The instructions probably weren't as detailed as Manoah would have hoped, but he was grateful for what they were told, and asked the man, whom he didn't yet realize was an angel of the LORD, to stay until they had fixed a young goat for him to eat. He told them that he couldn't eat their food, but that they should offer it to the LORD, which they did. As they watched, the LORD did an amazing thing, allowing them to see the angel ascending in the flame from the offering and going up to heaven. Terrified, Manoah and his wife fell down with their faces to the ground, realizing that this was indeed the angel of the LORD.
"'We are doomed to die!' he said to his wife. 'We have seen God!'

But his wife answered, 'If the LORD had meant to kill us, he would not have accepted a burnt offering and grain offering from our hands, nor shown us all these things or now told us this.'" (Judges 13:22-23)
What an amazing thing for Manoah and his wife to look back on, as they looked forward to the birth of their son! In due time, Samson was born, and he grew and the Lord blessed him, causing His Spirit to stir in him as he became a man.

If you are familiar with the story of Samson, you know that he did not turn out to lead a very exemplory life. He was incredibly strong through the strength the Lord gave him as he kept his Nazirite vows, and he did fight against the Philistines and begin to deliver Israel from their hands. However, he was very impulsive, childish at times, and too much swayed by lust for women. God worked through it all to accomplish His plans, but Samson's lifestyle is definitely not one we'd want to emulate!

The Bible doesn't give details on whether or not Samson's parents raised him well. From the manner of Samson's demand for a Philistine wife and the way his parents gave in and got her for him (Judges 14:1-7) seems to show that they were a little too indulgent and permissive. Perhaps they thought that because Samson was a special child, one devoted to the Lord, they wouldn't have to discipline him and train him in righteous ways. We can't truly know, however. They may have been wonderful parents, for there are many children rebel when parents have done all they could to raise them in God's ways. We do know that God was using the circumstances, even Samson's demand for a Philistine wife, to accomplish His purposes (Judges 14:4).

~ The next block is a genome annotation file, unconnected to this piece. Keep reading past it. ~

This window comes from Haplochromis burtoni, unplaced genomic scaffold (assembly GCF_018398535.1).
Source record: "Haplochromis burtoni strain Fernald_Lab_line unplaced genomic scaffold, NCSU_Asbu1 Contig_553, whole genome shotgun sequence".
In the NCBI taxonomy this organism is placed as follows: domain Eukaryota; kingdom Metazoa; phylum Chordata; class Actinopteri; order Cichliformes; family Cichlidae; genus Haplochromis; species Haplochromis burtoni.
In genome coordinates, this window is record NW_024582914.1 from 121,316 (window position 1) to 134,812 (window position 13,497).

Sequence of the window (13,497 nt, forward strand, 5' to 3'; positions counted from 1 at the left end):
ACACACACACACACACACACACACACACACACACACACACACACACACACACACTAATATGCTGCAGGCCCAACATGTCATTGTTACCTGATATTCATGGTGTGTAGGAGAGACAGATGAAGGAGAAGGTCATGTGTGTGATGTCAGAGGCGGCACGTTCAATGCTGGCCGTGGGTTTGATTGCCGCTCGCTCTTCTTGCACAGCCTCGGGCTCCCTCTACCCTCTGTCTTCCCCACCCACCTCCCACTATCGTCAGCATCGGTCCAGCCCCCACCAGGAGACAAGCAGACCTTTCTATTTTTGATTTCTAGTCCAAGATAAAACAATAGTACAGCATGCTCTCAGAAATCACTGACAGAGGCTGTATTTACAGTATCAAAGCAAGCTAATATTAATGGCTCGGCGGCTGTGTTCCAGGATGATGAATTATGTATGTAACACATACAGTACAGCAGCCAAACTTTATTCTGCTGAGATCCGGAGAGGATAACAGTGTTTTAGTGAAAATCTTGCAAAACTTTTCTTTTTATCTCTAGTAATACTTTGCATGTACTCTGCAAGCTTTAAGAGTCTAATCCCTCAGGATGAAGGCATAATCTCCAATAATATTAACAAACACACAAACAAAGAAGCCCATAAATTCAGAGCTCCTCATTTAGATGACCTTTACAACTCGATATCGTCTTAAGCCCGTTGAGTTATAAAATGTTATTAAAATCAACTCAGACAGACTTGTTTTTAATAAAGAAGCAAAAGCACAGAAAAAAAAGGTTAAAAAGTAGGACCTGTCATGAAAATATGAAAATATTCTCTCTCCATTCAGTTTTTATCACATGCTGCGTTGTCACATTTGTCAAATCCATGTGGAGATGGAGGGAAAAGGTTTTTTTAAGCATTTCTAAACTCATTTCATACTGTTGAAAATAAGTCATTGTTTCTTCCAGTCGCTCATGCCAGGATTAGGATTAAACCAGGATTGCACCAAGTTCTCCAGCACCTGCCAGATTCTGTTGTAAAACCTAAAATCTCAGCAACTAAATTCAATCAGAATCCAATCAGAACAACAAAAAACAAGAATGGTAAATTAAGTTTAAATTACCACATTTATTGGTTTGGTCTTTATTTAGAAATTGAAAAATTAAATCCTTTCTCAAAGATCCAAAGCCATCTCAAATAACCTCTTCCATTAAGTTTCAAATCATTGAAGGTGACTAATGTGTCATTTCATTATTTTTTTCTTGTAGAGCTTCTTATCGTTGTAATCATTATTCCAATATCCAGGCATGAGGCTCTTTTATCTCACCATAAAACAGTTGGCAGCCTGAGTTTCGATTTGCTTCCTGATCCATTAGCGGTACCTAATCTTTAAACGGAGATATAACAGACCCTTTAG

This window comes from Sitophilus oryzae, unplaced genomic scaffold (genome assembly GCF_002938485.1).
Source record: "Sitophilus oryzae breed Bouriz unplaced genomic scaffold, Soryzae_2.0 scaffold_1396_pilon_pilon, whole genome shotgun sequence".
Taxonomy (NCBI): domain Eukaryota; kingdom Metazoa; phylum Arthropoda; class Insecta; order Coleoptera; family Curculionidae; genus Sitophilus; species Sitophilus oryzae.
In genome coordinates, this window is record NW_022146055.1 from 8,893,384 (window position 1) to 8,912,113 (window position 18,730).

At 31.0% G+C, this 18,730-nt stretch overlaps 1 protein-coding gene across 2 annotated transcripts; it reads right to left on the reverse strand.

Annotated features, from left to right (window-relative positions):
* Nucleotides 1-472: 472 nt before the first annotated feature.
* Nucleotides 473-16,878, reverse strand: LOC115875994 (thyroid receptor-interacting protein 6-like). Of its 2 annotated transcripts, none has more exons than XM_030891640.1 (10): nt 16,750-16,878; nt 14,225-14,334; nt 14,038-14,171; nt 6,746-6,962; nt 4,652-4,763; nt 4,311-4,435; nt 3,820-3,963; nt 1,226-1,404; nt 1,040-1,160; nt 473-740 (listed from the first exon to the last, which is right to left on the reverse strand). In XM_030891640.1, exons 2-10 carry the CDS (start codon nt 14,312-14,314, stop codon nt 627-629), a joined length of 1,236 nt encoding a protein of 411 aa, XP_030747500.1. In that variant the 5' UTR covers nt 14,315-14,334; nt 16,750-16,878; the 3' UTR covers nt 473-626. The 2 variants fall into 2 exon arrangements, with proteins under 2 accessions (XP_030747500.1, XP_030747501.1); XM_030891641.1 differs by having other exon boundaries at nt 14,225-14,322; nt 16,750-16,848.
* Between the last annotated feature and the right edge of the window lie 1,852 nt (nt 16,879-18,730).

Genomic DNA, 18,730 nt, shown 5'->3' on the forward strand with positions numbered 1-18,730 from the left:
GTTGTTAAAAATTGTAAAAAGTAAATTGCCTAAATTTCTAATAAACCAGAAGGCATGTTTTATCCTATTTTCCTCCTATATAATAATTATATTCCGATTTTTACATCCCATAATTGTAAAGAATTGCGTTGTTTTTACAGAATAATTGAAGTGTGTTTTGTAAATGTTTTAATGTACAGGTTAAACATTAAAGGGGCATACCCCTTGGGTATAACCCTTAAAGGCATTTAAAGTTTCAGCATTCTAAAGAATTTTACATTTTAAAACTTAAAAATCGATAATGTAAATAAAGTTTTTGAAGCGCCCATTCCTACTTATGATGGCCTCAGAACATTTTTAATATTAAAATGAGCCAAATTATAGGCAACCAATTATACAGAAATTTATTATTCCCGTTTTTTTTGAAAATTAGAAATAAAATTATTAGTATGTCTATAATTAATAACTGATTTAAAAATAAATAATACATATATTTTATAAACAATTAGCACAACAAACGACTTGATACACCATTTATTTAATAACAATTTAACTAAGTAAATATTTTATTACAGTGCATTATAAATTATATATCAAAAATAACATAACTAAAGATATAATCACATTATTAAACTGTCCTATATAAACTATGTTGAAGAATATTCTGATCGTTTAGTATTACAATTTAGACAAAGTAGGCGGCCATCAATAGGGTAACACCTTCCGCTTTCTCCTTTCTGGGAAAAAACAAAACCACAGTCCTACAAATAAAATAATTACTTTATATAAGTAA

What can we learn from Manoah's wife? We can strive to emulate the faith that she showed when the angel appeared to her and told her that she was going to have a son. It was an impossible thing in her mind, yet she and her husband believed, and instead of asking for another sign that this would occur, as others in Scripture did, they instead asked for God to teach them how to raise this special boy. It should remind us to ask God for wisdom when we lack it, for He will give it generously (James 1:5).

We should also be reminded that just because the Lord promises something, doesn't mean that everything will turn out to be picture-perfect. We mustask for His strength and guidance day-by-day, trusting Him to work His purposes out as we follow Him. Situations may seem hopeless, but God knows what He's doing.

Read all about Manoah's wife in Judges 13-14. For more about previous women in the Bible, click here.